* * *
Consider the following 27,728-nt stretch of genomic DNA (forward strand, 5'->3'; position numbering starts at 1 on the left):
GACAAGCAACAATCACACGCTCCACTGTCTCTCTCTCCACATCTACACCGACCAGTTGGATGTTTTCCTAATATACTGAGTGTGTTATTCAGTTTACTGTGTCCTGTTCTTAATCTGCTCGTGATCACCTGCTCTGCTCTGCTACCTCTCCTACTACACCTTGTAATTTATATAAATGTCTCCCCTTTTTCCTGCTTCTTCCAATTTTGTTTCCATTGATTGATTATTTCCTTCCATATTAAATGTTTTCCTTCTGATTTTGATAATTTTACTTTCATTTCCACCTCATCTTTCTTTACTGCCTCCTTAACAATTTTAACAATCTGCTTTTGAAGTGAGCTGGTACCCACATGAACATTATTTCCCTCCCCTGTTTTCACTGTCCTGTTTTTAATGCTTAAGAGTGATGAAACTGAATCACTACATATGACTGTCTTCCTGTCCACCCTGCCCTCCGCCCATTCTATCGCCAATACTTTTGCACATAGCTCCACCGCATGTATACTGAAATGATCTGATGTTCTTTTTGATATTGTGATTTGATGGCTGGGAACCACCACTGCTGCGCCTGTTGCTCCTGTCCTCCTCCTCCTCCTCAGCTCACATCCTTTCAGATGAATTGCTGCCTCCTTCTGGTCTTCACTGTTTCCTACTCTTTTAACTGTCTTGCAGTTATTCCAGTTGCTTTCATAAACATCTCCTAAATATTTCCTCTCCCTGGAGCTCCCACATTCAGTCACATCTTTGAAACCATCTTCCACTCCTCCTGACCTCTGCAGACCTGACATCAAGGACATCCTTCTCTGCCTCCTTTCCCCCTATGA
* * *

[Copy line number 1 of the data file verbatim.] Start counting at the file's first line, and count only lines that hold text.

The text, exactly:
Consider the following 27,728-nt stretch of genomic DNA (forward strand, 5'->3'; position numbering starts at 1 on the left):